Ecstasy Use Among College Students

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Ecstasy Use Among College Students

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Ecstasy:

Ecstasy Brian Wells University of Florida October 8th, 2003

What is Ecstasy?:

What is Ecstasy? Stimulant and mild hallucinogen 3,4 – metheylenedioxymethamphetamine (aka MDMA, Ecstasy, Hug Drug, Feel Good Drug, Adam, XTC, etc.) Source: http://www.usdoj.gov/dea/concern/mdma/mdma020700.htm

Types of Ecstasy:

Types of Ecstasy

History of Ecstasy:

History of Ecstasy Discovered in Germany in 1913 and patented by Merck in 1914. Myth that is was intended as an anorectic drug – never marketed due to side-effects 1950s - U.S. Army studied it as a potential chemical warfare agent that would temporarily disable enemy troops. Found an interest among psychiatrists in 1970s

History of Ecstasy:

History of Ecstasy Early 1980s - MDMA got a new nickname, Ecstasy (also XTC, E, the Hug Drug, others) Production of MDMA in clandestine laboratories, increasing use among adolescents prompted emergency scheduling of MDMA into C1 of the CSA in 1985.

The Ecstasy Problem:

The Ecstasy Problem MDMA has no approved use in the U.S. Despite the Schedule 1 classification, MDMA continues to be used illegally. MDMA is now being used increasingly in both urban and suburban populations Many young people believe Ecstasy is safe and offers nothing more than a pleasant high Source: MDMA/Ecstasy Research: Advances, Challenges, Future Directions A Scientific Conference - http://www.drugabuse.gov/NIDA_Notes/NNVol16N5/Conference.html

The Ecstasy Problem:

The Ecstasy Problem Most MDMA manufactured in Western Europe (Netherlands and Belgium => 80%) Majority of MDMA produced in other countries is trafficked to US by Israeli and Russian organized crime All major airports in Europe act as shipping points for MDMA destined for US Major US Influx Gateways are Los Angeles, Miami, and New York USCS seized 3.5M tablets in 1999 and 9.3M in 2000 Source: MDMA. http://www.whitehousedrugpolicy.gov/publications/factsht/mdma/

The Ecstasy Problem:

The Ecstasy Problem Is it really Ecstasy? A November 2000 study appearing in JAMA found that: 63% contained MDMA or analogue 29% contained identifiable drugs but no MDMA or analogue Most common drug found (other than MDMA) was DXM – 21% Other drugs found were caffeine, ephedrine, pseudoephedrine, and salicylates. 8% contained no identifiable drug. Source: Jones, Reese T. et al. Chemical Analysis of Ecstasy Pills. JAMA, November 1, 2000; Vol 284, No. 17.

The Ecstasy Problem:

The Ecstasy Problem News story from Florida Pills being sold in central Florida were PMA and PMMA PMA causes user to overheat, become confused, hallucinate, and finally collapse (body temperature as high as 108 degrees F). Six people in Florida died from using counterfeit pills PMA easier and cheaper to make “It’s like Russian roulette…If you get these PMA pills and take them, there is a chance you will die.” – Bruce Goldberger, forensic toxicologist at UF. Source: Killer Club Drug. http://abcnews.go.com/sections/us/DailyNews/ecstasy000929.html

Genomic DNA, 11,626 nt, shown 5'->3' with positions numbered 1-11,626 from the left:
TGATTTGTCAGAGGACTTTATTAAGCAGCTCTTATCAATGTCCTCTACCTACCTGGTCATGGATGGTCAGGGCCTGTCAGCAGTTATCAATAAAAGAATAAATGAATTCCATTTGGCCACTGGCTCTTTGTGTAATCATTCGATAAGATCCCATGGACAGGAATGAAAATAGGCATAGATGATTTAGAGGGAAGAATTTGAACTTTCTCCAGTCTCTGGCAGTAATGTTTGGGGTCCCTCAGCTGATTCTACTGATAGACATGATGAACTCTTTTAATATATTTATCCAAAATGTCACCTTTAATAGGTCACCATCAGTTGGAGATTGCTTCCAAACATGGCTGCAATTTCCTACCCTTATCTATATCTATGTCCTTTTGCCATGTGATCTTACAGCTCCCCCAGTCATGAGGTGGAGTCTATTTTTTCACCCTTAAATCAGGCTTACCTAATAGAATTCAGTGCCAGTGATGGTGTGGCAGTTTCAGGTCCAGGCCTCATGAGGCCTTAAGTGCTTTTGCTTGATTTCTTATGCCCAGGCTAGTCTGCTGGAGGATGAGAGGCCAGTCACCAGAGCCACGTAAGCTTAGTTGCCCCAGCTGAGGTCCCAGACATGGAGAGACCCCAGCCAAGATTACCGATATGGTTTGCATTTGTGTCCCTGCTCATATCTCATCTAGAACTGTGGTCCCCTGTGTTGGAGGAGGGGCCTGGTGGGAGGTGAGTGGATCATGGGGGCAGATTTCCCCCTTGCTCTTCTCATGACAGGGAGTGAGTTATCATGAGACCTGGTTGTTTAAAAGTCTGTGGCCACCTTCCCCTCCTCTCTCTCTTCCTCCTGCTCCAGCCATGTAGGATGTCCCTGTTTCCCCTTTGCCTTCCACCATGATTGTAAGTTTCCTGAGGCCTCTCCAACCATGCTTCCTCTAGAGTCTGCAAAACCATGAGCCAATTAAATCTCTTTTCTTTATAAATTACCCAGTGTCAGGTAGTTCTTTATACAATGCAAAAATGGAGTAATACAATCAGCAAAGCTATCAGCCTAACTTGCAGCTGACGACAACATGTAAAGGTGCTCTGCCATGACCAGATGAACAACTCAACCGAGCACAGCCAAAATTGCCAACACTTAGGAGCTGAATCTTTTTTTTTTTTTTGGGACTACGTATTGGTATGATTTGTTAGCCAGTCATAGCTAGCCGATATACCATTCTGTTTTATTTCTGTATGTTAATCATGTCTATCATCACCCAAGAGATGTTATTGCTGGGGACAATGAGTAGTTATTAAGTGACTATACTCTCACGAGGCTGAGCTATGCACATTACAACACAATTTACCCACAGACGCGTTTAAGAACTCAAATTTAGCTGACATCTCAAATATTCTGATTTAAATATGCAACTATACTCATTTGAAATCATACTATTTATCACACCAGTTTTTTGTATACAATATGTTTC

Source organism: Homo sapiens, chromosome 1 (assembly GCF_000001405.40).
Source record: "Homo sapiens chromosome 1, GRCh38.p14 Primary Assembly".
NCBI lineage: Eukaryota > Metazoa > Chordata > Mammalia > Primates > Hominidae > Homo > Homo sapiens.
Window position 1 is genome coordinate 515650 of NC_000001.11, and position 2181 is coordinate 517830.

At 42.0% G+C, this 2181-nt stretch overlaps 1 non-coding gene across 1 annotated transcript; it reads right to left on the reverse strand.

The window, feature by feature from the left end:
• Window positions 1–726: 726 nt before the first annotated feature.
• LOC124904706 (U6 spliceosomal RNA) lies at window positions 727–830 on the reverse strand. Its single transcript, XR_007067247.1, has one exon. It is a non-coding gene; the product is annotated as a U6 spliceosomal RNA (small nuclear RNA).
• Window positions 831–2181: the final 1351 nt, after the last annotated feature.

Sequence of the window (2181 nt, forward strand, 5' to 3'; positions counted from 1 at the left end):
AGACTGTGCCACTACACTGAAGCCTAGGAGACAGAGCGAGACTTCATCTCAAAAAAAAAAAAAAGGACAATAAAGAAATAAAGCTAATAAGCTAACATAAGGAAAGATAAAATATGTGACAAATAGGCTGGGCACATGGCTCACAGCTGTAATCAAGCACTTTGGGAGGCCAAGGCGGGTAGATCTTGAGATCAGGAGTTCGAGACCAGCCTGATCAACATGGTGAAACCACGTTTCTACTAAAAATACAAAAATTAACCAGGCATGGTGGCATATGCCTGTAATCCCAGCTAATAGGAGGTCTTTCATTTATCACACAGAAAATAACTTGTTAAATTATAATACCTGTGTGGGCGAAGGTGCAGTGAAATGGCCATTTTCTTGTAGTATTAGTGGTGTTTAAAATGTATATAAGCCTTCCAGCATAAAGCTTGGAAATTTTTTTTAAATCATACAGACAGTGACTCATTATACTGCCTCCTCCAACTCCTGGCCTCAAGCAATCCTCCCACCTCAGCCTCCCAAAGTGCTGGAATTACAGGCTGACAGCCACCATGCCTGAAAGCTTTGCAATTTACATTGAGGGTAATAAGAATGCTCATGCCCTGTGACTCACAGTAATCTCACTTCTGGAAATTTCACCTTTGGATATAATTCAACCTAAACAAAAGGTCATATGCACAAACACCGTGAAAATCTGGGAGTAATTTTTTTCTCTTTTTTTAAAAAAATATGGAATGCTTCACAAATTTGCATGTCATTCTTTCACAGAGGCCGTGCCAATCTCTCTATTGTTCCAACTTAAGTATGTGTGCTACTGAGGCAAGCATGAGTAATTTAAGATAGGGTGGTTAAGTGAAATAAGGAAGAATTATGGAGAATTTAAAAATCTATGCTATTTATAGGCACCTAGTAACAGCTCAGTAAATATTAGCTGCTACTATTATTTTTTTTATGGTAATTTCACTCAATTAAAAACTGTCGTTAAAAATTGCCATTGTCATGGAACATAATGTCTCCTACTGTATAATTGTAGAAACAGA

The Ecstasy Problem:

The Ecstasy Problem

Ecstasy: Chemistry, Symptoms, and Other Fun Topics:

Ecstasy: Chemistry, Symptoms, and Other Fun Topics

How does it work?:

How does it work? Chemistry Structurally similar to amphetamine, methamphetamine, and mescaline Two stereoisomers Most activity associated with (S)-(+)-MDMA Source: Fallon, J.K. et al. Stereospecific Analysis and Enantiomeric Disposition of 3,4-Methlyenedioxymethamphetamine in Humans. Clinical Chemistry, 1999. 45, 1058 – 1069.

How does it work?:

How does it work? Chemistry Metabolism of MDMA results in formation of MDA by N-demethylation and HHMA (major) by O-demethylation Metabolites generate free radicals (oxidative stress and membrane damage) MDMA inhibits tryptophan hydroxylase (rate-limiting enzyme in the pathway of 5-HT synthesis) – irreversible reaction Source: Lyles, Johnalyn, et al. MDMA neurotoxicity: cellular and molecular mechanisms. Brain Research Reviews, 2003. 42, pg 155 – 168. Bogen, Inger L., et al. Short and long-term effects of MDMA (“ecstasy”) on synaptosomal and vesicular uptake of neurotransmitters in vitro and ex vivo. Neurochemistry International, 2003. 43, pg 393 – 400. Sprague, Jon E., et al. Hippocampal serotenergic damage induced by MDMA (ecstasy): effects on spatial learning. Physiology and Behavior, 2003. 79, pg 281 – 287.

How does it work?:

How does it work? MDMA increases the activity of three neurotransmitters Serotonin (5-HT) Dopamine (DA) Norepinepherine (NE) High affinity for 5-HT receptor Binds with less affinity to DA and NE receptors Source: Lyles, Johnalyn, et al. MDMA neurotoxicity: cellular and molecular mechanisms. Brain Research Reviews, 2003. 42, pg 155 – 168.

What are the symptoms associated with its use?:

What are the symptoms associated with its use?

What are some of the symptoms associated with its use?:

What are some of the symptoms associated with its use? Effects last 4 to 6 hours and include: Euphoria Peaceful, emotional feelings Feelings of increased closeness to others Heightened sensory awareness

What are the symptoms associated with its use?: